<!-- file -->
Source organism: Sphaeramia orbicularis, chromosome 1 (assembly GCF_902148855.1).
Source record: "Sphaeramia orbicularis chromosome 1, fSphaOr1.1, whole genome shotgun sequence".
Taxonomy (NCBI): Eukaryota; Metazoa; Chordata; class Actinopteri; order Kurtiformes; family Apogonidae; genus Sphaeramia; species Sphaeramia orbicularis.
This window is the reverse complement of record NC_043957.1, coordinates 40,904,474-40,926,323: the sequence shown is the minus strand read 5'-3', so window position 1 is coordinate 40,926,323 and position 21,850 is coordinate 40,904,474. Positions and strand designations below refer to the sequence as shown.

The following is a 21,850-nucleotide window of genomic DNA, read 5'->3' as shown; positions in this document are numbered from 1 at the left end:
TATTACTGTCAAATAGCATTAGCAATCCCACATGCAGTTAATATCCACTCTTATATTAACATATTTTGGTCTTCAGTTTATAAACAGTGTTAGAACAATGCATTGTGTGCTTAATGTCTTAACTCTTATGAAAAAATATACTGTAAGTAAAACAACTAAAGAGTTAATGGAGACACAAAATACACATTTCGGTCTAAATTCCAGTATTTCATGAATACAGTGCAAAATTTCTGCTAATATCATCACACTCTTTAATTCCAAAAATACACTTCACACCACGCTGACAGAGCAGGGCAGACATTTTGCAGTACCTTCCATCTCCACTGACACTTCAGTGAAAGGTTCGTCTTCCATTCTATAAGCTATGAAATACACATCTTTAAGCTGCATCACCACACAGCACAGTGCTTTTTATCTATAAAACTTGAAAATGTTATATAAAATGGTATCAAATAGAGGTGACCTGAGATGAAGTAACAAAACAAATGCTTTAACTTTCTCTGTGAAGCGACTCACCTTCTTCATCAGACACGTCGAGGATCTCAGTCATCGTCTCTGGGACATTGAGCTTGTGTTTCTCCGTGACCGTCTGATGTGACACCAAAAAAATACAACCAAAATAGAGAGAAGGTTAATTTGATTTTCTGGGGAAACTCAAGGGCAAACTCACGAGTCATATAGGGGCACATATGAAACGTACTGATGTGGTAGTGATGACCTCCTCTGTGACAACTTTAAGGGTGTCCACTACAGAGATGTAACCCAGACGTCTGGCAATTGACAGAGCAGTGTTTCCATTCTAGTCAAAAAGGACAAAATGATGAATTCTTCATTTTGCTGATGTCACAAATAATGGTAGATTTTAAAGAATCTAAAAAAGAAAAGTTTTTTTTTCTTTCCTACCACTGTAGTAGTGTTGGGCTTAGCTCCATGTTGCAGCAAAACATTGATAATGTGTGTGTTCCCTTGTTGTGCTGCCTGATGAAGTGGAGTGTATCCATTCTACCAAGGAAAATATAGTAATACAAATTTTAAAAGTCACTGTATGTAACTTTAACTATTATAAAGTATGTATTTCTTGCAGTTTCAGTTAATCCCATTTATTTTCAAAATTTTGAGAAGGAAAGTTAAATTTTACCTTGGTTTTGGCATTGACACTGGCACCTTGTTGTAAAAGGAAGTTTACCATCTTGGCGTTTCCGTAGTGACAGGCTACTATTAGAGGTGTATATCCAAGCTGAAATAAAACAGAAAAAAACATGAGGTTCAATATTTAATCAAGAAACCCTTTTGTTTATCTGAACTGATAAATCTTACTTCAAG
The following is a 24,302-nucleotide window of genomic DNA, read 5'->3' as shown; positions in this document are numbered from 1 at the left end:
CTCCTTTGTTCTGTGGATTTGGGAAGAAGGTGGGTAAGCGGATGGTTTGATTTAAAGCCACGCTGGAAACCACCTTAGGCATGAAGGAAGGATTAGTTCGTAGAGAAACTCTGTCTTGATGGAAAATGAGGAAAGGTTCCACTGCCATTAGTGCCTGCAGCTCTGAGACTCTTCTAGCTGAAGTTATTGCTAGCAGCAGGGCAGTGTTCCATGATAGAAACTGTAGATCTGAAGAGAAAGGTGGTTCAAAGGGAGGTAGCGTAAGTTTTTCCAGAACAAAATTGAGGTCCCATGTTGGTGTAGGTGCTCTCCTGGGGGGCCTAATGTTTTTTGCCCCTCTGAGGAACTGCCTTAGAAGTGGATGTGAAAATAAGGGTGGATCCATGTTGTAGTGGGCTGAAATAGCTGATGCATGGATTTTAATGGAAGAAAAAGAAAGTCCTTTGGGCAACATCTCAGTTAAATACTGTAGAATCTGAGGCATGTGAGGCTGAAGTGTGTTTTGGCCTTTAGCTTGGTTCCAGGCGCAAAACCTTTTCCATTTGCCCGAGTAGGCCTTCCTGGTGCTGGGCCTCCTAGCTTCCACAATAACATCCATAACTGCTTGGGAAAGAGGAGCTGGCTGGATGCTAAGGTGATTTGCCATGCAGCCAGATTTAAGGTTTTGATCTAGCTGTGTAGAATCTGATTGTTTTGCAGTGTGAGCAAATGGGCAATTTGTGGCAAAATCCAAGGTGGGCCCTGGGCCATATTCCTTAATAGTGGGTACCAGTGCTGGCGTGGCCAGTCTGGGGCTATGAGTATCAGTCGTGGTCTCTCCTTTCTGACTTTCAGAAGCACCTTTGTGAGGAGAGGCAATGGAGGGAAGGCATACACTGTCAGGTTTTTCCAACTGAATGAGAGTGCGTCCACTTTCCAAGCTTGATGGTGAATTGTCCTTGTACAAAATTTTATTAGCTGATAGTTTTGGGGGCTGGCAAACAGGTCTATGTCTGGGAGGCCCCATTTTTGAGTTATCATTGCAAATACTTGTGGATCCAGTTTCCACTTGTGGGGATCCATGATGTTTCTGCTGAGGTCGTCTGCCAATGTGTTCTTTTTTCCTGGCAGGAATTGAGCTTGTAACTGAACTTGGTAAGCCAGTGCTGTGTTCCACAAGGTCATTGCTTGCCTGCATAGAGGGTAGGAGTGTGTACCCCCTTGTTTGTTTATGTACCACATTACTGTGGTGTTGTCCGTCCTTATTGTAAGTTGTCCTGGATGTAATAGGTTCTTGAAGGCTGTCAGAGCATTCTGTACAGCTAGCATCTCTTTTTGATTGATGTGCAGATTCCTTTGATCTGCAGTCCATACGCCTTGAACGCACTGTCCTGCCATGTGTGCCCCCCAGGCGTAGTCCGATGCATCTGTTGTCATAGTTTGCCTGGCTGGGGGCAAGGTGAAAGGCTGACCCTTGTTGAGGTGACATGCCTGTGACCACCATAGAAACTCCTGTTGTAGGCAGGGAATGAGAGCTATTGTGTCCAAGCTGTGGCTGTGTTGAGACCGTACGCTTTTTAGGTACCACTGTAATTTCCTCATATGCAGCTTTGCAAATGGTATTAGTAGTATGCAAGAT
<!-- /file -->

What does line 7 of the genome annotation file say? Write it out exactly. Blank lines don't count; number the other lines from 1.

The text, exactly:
The following is a 24,302-nucleotide window of genomic DNA, read 5'->3' as shown; positions in this document are numbered from 1 at the left end: